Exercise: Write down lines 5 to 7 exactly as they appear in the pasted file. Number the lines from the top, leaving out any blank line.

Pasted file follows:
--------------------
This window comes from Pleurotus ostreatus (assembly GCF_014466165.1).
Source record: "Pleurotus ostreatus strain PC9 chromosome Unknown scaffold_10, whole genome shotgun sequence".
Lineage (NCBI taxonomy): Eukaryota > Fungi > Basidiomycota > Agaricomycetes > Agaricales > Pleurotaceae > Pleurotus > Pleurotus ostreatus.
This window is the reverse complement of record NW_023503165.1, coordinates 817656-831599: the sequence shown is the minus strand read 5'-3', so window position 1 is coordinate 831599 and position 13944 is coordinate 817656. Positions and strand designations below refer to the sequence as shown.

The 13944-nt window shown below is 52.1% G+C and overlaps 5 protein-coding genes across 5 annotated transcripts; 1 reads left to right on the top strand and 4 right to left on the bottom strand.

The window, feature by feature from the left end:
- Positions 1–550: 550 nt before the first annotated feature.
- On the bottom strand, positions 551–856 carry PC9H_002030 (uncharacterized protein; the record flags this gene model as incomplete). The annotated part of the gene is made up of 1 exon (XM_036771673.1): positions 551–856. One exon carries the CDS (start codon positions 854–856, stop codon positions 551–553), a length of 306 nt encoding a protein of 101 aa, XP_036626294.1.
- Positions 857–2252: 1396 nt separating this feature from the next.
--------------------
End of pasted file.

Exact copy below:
The 13944-nt window shown below is 52.1% G+C and overlaps 5 protein-coding genes across 5 annotated transcripts; 1 reads left to right on the top strand and 4 right to left on the bottom strand.

The window, feature by feature from the left end:
- Positions 1–550: 550 nt before the first annotated feature.